Indian cuisine is inherently traditional: Amiel Guerin

amiel-guerin Chef Amiel Guerin

Amiel Guerin travelled across India for six months before getting into the culinary industry. The 28-year-old from France would hang around kitchens in restaurants and friends' places to get a hang of the Indian cuisine. ''India is a chef's heaven. I love the Indian spices and herbs,'' says Guerin. He says the country, often equated to a continent, often surprises him with its sheer variety. ''There is a wide variety of flavours and produce to choose from, many of which I have never worked with before. And everything changes from state to state. The cuisines are completely different from south to north and from east to west.''

Guerin started his culinary journey at the age of 12. He worked in a restaurant in his village and loved the experience. At 14, he joined a catering school. The stint with Café Noir in Bengaluru as head chef became a turning point in his career.

Now, he has started his own catering company in Bengaluru, specialising in European cuisines.

Guerin loves to experiment with cuisines; he is also a great fan of rice and sambar. In an exclusive interview with THE WEEK, he talks about what he likes and dislikes about Indian cuisine, his favourite dishes and why chefs would make bad husbands.

What's your favourite food?

I love seafood. As a child, I used to collect clams lying on the sand with my grandpa, who seemed to have a GPS for locating clam! Then we would go back home and my grandma will cook them in "cassolette" with a light basil cream. That was simply delicious! I love the simple apple pie too. You can make it at home—Just a thin puff dough, topped with apple compote and covered with sliced apple, little bit of sugar and cinnamon. I can never say no to it.

What do you eat at home?

Luckily, I'm not often at home. I mostly eat in my kitchen—rice and sambar for lunch! Breakfast is a simple and hassle-free affair—I just have some curd with cereal and fresh fruits, especially right now during the mango season. I don't plan my dinner in advance. I get back home very late and eat whatever left over in the fridge.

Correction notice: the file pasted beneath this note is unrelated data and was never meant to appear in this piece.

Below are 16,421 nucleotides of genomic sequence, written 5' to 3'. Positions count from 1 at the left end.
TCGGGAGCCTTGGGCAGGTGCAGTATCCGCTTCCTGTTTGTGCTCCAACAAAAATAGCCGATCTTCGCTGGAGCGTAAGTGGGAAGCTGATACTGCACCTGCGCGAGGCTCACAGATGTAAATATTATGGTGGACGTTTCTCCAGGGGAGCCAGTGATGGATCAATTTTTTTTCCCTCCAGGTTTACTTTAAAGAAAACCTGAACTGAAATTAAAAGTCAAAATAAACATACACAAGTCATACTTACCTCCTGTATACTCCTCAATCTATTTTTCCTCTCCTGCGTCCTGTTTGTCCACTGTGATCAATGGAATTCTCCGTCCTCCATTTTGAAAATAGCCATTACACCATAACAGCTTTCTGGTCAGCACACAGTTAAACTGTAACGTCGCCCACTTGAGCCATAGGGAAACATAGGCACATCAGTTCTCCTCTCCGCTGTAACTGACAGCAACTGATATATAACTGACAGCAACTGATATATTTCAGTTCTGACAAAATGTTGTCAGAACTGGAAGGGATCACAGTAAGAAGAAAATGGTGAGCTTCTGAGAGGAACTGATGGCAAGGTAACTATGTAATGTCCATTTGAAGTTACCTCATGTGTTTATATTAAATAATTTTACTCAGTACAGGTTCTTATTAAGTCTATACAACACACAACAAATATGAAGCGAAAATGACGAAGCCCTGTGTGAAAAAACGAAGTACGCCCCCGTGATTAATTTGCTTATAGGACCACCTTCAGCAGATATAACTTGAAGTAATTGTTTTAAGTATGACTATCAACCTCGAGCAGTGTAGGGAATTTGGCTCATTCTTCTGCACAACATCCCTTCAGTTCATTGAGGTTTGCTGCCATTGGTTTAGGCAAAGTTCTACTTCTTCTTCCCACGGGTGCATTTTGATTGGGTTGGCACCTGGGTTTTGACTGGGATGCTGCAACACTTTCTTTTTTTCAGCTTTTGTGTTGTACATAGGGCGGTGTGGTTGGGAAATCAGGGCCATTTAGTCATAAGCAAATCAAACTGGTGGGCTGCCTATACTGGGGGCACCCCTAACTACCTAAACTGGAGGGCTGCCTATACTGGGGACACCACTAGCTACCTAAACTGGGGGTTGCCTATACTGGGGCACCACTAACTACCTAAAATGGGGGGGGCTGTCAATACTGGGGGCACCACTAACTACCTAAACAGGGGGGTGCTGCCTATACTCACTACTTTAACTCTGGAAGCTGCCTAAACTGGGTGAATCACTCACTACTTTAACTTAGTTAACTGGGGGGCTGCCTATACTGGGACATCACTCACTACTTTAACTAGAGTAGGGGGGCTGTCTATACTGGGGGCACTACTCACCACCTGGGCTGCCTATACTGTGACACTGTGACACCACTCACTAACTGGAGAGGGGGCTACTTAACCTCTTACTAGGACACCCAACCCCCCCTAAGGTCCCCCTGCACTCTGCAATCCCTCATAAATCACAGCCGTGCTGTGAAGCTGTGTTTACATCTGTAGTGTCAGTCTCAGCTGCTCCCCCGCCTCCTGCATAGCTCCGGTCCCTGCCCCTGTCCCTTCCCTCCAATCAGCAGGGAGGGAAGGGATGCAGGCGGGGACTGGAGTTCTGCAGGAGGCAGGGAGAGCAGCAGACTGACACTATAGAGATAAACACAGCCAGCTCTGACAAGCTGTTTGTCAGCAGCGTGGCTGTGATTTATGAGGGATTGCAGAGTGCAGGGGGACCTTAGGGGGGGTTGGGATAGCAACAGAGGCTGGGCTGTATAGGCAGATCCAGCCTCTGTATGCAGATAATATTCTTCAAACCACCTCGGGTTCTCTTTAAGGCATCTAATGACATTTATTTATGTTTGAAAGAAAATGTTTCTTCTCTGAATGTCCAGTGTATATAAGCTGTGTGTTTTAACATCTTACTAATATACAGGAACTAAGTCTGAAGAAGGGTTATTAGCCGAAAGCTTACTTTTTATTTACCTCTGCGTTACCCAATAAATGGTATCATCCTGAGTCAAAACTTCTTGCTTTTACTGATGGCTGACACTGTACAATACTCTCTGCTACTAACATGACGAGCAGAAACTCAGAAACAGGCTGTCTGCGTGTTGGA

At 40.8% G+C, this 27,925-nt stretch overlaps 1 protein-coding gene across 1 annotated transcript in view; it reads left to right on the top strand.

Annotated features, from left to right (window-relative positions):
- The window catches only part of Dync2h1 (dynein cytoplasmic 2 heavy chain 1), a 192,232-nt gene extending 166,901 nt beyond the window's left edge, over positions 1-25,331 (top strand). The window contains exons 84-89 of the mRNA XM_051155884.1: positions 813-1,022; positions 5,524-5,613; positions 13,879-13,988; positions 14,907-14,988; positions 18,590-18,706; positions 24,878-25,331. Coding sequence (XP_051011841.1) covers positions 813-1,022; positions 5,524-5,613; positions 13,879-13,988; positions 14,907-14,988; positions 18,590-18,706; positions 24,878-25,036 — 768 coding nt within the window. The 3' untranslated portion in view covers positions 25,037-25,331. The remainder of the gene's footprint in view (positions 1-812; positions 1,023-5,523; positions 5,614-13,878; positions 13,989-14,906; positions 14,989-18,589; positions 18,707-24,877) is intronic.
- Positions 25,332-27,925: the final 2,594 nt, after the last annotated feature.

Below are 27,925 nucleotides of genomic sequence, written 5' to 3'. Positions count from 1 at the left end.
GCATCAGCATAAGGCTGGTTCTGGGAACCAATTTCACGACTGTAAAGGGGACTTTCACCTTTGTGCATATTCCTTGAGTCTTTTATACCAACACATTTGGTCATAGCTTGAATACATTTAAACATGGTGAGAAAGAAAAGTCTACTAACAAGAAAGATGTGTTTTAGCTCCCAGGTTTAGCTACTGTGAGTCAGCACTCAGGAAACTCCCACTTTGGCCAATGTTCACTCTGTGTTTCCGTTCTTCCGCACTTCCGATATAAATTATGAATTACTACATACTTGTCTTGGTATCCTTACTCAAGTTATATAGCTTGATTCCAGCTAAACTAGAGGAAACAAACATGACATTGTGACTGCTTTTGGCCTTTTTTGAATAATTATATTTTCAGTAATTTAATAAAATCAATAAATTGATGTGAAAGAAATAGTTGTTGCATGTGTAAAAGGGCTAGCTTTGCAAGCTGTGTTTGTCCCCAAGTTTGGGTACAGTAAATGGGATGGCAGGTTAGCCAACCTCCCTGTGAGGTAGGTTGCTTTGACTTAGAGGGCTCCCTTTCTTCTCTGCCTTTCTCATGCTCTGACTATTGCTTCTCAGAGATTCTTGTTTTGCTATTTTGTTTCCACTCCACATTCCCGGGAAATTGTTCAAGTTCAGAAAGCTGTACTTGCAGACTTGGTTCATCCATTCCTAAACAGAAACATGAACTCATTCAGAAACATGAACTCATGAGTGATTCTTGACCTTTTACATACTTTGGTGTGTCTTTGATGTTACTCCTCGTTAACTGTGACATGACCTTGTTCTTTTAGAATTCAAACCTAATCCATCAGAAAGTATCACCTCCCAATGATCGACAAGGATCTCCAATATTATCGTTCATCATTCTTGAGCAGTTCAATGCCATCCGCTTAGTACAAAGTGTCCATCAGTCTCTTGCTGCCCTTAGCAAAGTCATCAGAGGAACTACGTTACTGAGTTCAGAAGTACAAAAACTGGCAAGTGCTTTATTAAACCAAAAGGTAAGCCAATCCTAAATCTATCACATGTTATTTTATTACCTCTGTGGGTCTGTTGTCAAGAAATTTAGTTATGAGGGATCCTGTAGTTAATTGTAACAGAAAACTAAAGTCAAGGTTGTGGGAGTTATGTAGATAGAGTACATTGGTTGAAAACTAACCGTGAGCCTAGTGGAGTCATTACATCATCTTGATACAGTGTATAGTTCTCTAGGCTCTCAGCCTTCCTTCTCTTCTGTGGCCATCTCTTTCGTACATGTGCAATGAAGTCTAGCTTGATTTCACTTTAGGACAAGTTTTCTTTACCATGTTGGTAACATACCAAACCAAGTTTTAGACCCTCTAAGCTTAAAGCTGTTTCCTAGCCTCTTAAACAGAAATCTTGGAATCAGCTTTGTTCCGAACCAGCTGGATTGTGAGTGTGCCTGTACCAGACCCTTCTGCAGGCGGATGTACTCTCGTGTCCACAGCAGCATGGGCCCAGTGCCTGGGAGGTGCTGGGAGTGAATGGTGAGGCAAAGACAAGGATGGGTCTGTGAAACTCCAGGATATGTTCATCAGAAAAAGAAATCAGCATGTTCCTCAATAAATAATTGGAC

What do you think of Indian food?

Indian cuisine is still inherently traditional. The recipes have been passed down through generations. I love the legendary Lucknow mutton biriyani and Kerala fish curry with coconut milk, which is out of this world. The masala dosa is delicious. So is the Goan grilled fish. I have been on a food trail across northeast. The thupka, steamed dimsum and smoked pork, left me bowled over. One thing I find a bit concerning about Indian cuisine is that there is a lot of overcooking, pressurising, mashing, pasting and boiling. Some of these may be good for reducing the risk of contamination, but when you do these the produce loses a lot of its nutients like vitamins and minerals.

How do the French manage to stay slim? What do they eat?

A typical French breakfast consists of toasted bread, butter, jam, croissant coffee and juice. At noon, people are usually at work so lunch would be mainly quick bytes like a sandwich or a salad, or a readymade main course that you can warm in the microwave. For dinner, we usually have three course meals, most of the time with a starter, which can be a salad or a tart or some cold cuts. The main course would be composed of a grilled or seared protein with vegetables, quite often potato, or a bake like a gratin or lasagna. The dessert can be a simple fruit, or curd, or more rarely a cake or ice cream. Between main and dessert there would be the cheese as well. Bread has been one of the staples of our diet.

You seem to have a huge fan following in the city, most of whom are women. Why do women love chefs?

Do they? (Laughs). You should ask my fiancee! I don't know, maybe because they love food as much. They might love us less when they figure we are never home. By the way, I'm marrying an Indian woman by the end of the year, so that settles it!